Last week, Missouri voters approved medical marijuana use by a hefty margin. The Amendment will go into effect in December, and the long process of transitioning the state to allowing marijuana for medical purposes begins.

While it is possible that medical marijuana (MMJ) could help with migraines and other chronic pain conditions, the actual timeline for allowing people to use MMJ is far off in the future. And there is still doubt that MMJ will be as effective as many people hope.

While people are waiting for MMJ to become available, they should try drug-free TMJ treatment at City Smiles to see if it works where traditional treatments have failed.

Will Marijuana Help with Migraines?

Is MMJ Effective for Migraines?

Migraine headaches have long been the most expensive chronic medical condition in terms of productivity loss. Although there are many treatments available for migraine, and most people try several of them, less than a third of people are actually satisfied with their current migraine treatment.

This is why there is an ongoing quest to find better migraine treatments. The FDA has recently approved several prescription medications for migraine. We do not know the long-term effectiveness of these treatments. But how well does MMJ treat migraines?

There is little good data on the use of MMJ for migraines. It essentially comes down to two recent studies. One, presented at the European Academy of Neurology convention in 2017 suggests that MMJ might be effective both for migraine treatment and prevention. In this study, people using cannabinoids as acute migraine treatment found that people could reduce their migraine pain by 55%. When given daily cannabinoid doses, people saw their migraine frequency drop by about 40%. That is essentially the same as leading migraine drug amitriptyline. It is important to note that this study was not published in a scholarly journal, so it has not undergone peer review. We should consider its results preliminary.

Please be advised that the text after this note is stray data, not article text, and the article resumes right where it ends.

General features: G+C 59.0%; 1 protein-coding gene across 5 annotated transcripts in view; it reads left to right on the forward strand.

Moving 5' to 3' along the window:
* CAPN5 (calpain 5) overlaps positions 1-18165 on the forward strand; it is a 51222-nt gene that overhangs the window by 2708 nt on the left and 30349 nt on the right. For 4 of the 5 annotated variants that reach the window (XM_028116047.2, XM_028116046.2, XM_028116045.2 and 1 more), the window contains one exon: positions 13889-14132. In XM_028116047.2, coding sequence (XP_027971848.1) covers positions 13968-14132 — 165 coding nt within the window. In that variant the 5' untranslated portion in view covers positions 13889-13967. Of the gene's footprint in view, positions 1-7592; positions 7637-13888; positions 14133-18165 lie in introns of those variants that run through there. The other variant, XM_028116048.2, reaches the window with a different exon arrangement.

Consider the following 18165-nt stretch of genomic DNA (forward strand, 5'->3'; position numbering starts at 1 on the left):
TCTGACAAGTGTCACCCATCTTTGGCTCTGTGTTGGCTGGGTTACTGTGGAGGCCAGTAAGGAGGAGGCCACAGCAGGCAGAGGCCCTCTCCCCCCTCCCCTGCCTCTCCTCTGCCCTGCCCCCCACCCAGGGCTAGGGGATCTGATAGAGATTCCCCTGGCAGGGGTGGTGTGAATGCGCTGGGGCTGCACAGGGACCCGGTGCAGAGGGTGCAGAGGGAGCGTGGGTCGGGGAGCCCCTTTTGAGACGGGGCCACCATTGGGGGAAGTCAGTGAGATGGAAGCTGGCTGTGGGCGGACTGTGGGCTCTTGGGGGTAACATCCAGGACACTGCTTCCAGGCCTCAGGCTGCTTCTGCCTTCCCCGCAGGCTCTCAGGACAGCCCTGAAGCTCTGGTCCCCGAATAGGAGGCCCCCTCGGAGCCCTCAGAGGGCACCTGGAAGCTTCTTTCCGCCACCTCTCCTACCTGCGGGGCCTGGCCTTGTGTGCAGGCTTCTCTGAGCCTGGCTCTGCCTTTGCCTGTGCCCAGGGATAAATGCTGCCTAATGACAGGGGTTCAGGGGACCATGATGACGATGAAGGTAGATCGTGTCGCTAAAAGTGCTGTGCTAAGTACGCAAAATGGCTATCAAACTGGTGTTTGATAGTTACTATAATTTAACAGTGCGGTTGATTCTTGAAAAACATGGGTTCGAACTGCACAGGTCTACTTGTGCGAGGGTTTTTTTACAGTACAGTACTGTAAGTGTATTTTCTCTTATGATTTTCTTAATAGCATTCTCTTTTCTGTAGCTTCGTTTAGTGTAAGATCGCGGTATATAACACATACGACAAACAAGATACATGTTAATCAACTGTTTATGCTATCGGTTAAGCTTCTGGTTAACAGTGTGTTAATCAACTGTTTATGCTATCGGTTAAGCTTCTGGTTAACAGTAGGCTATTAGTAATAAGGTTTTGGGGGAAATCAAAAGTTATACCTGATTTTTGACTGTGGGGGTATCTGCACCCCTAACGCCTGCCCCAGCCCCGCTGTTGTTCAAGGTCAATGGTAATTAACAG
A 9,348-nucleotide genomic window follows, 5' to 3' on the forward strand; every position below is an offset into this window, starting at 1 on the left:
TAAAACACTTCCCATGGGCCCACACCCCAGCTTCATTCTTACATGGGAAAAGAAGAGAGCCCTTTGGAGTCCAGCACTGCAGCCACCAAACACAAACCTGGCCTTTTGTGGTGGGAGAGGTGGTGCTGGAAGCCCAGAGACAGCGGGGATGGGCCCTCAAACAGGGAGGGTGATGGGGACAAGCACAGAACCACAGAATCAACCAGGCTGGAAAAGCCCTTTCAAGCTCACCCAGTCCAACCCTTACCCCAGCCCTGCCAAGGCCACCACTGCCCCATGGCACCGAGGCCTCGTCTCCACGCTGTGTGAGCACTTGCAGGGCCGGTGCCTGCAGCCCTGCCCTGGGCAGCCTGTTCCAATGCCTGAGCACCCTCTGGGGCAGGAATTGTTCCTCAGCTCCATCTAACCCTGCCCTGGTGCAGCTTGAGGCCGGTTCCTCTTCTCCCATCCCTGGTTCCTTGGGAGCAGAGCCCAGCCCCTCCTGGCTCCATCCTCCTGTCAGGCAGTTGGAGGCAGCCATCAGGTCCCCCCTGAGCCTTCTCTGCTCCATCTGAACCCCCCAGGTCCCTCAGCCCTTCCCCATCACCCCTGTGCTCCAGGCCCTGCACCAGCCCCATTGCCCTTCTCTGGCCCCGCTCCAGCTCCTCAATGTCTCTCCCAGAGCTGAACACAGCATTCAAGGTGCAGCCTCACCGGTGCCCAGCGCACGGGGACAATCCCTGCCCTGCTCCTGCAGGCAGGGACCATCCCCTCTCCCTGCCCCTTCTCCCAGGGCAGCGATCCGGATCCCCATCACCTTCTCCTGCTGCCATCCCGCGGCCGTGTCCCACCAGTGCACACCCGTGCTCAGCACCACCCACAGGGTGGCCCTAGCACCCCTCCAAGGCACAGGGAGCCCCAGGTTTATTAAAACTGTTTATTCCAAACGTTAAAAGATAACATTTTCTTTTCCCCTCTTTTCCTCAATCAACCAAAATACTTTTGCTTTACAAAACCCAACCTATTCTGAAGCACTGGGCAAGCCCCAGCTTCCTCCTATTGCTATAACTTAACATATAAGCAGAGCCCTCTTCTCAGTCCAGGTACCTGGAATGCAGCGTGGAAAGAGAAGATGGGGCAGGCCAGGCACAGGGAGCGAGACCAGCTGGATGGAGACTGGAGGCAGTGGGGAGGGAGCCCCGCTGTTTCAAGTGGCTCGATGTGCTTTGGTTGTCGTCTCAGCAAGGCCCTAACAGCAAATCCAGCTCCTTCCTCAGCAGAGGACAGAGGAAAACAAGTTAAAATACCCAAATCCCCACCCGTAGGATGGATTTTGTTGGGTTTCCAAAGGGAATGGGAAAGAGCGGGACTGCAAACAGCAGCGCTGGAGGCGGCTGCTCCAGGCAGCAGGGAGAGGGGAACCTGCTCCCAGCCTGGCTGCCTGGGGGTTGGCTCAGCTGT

Another study looked retrospectively at people who used MMJ from dispensaries in Colorado. Here the treatment situation was similar to what we might see here in Missouri. On average, patients saw a drop in migraine frequency from 10.4 to 4.6 per month. This study had no control over the type of marijuana used, and couldn’t make strong conclusions about the effectiveness of different types. It did say that edible MMJ products seemed to produce more side effects.

Why Wait for MMJ Treatment?

While it does appear that MMJ can be effective for migraine treatment, these studies show that it is hardly a silver bullet. Treatment effectiveness is comparable to treatments that have long been available. Therefore people should not wait on MMJ treatment unless they have already tried all available options. After all, people will not be able to apply for MMJ cards until June 2019, and likely will not see any relief until August, when the state starts accepting applications for dispensaries. Licenses might not be issued until as much as 150 days later, stretching the timeline for MMJ into 2020.

There is no need to wait a year to keep looking for migraine relief. Try new treatments today, especially drug-free migraine treatments. One treatment option that people and their doctors often neglect is TMJ treatment. Temporomandibular joint disorders (TMJ) are associated with chronic migraines. Treating TMJ can reduce the frequency and severity of migraines and other serious headaches.

To learn whether TMJ treatment can help control your migraines in St. Louis, please call (314) 678-7876 today for an appointment with TMJ dentist Dr. Chris Hill at City Smiles with locations in downtown and Clayton, MO.